“How come ____?” is similar to the “why can’t ___?” question in than it often zeros in on problems. However, this question will generally give you less personal results (which is fine, we want to learn how to write comedy that’s balanced). When you ask this question what you’re really looking at is relationships. What “x” happens, why does “y” occur? This can be a powerful question because comedy often takes place in the in-between spaces… in the relationships between one idea and another.

Last, “When is/can ___?” is another fun question and leads to hypothetical answers. “When is it ok to break up with someone? When is it not ok?” both questions lead to writing different comedy. I particularly enjoy asking myself the question “When is it not ok to _____?” because it brings up lots of great ideas that are ripe with comedic tension.

Punching Up Material Using Questions

Questions are the most effective way of punching up your material. There are two great ways of using questions to rewrite your comedy. First, questions break through the “fixedness” of your current material. Second, they help you explore alternatives.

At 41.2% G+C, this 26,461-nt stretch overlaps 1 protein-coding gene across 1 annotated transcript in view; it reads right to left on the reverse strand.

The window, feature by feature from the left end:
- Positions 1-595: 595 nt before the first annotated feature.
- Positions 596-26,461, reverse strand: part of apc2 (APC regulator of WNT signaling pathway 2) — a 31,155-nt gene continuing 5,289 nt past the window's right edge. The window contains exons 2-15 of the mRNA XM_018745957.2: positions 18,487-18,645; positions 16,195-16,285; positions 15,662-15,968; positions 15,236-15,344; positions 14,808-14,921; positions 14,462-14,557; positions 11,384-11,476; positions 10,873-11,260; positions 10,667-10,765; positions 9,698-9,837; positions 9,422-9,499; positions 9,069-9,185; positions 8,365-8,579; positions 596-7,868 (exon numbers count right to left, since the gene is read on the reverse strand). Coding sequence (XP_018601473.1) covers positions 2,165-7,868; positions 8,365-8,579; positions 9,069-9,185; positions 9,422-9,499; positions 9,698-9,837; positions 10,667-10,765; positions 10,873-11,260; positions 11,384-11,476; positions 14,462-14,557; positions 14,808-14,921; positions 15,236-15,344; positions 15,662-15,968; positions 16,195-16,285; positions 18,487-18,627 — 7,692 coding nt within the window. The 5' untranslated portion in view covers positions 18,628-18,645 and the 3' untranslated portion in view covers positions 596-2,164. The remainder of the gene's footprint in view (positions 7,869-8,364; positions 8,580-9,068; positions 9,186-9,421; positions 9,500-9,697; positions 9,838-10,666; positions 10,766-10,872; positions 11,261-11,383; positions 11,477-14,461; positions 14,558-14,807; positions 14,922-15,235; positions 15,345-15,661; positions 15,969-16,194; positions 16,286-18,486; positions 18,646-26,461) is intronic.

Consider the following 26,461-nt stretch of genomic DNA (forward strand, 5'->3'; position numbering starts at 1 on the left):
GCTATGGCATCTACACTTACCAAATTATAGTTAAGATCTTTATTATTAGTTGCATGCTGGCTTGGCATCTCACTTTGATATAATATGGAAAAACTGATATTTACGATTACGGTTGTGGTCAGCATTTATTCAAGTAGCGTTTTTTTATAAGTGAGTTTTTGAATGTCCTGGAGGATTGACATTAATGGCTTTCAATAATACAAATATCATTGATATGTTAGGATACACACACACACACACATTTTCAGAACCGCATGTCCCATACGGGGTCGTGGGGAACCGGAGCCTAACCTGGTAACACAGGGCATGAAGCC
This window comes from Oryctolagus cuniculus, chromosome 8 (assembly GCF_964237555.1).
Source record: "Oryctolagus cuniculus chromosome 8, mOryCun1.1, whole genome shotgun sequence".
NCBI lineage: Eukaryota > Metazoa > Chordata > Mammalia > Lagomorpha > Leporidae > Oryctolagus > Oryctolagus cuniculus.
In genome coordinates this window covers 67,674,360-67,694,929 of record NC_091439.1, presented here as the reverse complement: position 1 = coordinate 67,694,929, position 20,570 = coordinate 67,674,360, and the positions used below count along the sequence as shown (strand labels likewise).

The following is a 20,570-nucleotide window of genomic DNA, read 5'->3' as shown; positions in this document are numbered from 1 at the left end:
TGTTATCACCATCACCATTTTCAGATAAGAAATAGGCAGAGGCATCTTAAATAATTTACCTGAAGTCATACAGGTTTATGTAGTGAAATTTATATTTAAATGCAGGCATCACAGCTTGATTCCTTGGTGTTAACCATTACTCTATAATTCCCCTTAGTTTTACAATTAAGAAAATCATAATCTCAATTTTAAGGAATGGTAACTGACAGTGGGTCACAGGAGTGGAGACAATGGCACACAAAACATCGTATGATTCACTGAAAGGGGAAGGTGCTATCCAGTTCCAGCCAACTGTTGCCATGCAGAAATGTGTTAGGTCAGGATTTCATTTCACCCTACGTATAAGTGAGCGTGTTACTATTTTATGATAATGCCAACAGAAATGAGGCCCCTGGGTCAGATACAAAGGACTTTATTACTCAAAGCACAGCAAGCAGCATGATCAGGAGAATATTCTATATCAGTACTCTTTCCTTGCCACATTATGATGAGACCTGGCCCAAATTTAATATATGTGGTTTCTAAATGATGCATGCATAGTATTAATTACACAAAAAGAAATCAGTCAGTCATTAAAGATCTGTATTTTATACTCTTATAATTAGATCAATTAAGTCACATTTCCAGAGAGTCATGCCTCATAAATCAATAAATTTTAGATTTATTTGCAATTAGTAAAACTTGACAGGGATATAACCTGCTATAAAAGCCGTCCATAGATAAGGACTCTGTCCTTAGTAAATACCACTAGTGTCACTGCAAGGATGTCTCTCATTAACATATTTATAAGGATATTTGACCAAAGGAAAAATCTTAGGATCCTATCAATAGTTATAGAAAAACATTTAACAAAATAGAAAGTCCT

Ever met a comedian that does the same old bit again and again and never changes it because they think it’s “perfect?” No material is every 100% done. It’s always a work in progress (you’re not always going to be focusing on it, but it’s never done). When comedians are telling the same old half-thought out jokes it’s because, in their mind, the joke is complete. It got a laugh and they moved on to writing something else. In essence, they’re failing to ask themselves questions that would help them explore more ideas. You can’t improve something if you think it’s perfect (and there is no perfect joke). When you begin questioning the joke (or elements of the joke) you’ll find that you get different responses. Those responses are “shaking the foundation” of the joke. After enough questioning you’ll find the holes in the material. From there, you’re able to build a better joke. But you can only do that after you accept that the joke can get better.